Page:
What Is Continuous Coverage Car Insurance Discount?

When motorists keep their policies without a lapse or gap, they would have continuous insurance. Even if you come to the end of a six-month policy without any interruptions, you can qualify for auto insurance discount for continuous coverage with some companies but you are likely to get 10 – 15% savings only after you have at least 3 years of unbroken insurance history. The longer you have a record the better with most providers.

Some companies don’t offer it and it may not be available in few states like California. Also, discounts vary from one automobile insurer to the other and even with the same provider, depending on how long you have been insured continuously.

Continuous coverage is a good indication that the vehicle owner is serious about insurance, has no money problems, reliable and therefore low-risk. This is exactly the kind of policyholder many companies want hence the discounts. They don’t like to be messed around with payments or deal with someone who doesn’t understand the consequences of allowing an auto insurance policy lapse.

One of the mistakes motorists make is that they confuse continuous insurance discounts with loyalty discounts and believe that they will not get it if they switch to another insurer. This is not the case and you don’t have to be with the same company to qualify for it. Many companies like Progressive, Esurance, Farmers, American Family and other smaller brands honor the time you have been with another insurer and offer a car insurance discount for continuous coverage.

All you need to do is to make sure you don’t have a gap in your coverage when you are switching. This is hardly a problem these days since you can set your new policy to activate at midnight on the day your old policy expires.

Automobile insurance companies ask how long you have had continuous insurance and the name of your previous insurer when they are offering quotes. Then, they can offer a discount based on the answer. Later on, they may verify this information through the companies you said you were insured with or third party data providers like LexisNexis. If they fail to find the information they need, they may contact the policyholder and ask for proof of insurance.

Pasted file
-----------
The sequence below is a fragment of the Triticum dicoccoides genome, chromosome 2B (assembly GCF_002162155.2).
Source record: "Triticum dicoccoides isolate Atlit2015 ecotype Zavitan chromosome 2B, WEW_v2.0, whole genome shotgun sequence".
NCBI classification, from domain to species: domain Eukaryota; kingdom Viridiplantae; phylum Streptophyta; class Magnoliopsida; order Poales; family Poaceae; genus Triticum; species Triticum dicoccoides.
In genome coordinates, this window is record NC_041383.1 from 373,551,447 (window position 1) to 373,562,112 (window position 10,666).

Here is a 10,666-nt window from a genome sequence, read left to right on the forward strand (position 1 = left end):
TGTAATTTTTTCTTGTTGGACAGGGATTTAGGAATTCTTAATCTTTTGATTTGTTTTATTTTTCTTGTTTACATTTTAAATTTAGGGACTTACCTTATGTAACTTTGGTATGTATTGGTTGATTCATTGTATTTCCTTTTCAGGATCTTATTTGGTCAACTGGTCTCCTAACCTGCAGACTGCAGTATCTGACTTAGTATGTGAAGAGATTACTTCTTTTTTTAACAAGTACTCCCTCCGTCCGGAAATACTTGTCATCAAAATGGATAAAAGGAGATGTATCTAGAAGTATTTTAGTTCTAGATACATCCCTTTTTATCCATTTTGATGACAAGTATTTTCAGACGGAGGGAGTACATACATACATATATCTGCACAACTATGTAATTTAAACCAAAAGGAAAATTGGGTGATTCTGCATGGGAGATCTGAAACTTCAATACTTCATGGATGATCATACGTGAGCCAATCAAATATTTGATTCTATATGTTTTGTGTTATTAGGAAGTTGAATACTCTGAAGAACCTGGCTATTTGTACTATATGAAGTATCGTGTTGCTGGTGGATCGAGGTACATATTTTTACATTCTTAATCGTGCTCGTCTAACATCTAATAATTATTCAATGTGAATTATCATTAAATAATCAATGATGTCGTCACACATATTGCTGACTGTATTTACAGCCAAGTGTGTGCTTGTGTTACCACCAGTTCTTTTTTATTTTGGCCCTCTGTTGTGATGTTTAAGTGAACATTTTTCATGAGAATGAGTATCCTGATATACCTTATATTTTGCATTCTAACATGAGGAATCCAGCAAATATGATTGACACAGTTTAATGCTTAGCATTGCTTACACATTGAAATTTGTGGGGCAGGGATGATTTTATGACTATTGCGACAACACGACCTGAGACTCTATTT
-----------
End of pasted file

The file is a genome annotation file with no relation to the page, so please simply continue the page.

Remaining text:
They will tell you what they need to verify that you actually kept your coverage without any lapse as long as you declared. If they don’t get the proof in time, they may take back the discount and ask you to pay an additional premium. However, policyholders can provide this proof at a later date and get their discount back or get it from the next renewal.

Some companies like Progressive can still offer the discount for returning policyholders if they were deployed overseas for a while, unable to drive for some time due to health reasons or took a break for a long trip. You should talk to your previous carrier or even a new one and explain why you didn’t/couldn’t keep your policy and see if they will accept it.

Also, having a reduced policy like Comprehensive coverage only for stored automobiles and non-owner vehicle insurance may be enough to avoid a lapse on your record or qualify for lower rates.

Continuous coverage vehicle insurance discount is interpreted, applied or offered considerably differently among companies. Depending on the carrier, they may only want to know your last insurer, give larger discounts for longer unbroken records, offer the savings only if you are insured with them or don’t appear to offer any discount but their quote algorithm somehow takes it into account. So, you might want to check the situation when you are getting quotes.

In any case, it is extra important to avoid lapses in automobile insurance because the DMV will be informed the moment legally required liability coverage is dropped. If they cannot confirm a new policy, reinstatement or sale of the car, they may start sending you fines and ask for the vehicle license plates back.

Car insurance companies are required to give notice before cancelling a policy. Therefore, motorists may actually have some time before their policies are cancelled due to non-payment or any other reason. They can avoid a lapse by paying the arrears. So, motorists should contact their providers if they missed a payment and see if they can get their coverage going.

At times, companies may ignore small gaps as well if people come back to them and ask to reinstate their policy. For example, if you missed your renewal deadline and went back to your previous insurer a week later, you may still avoid a lapse in your record. The longer you leave it the harder it is to avoid a lapse.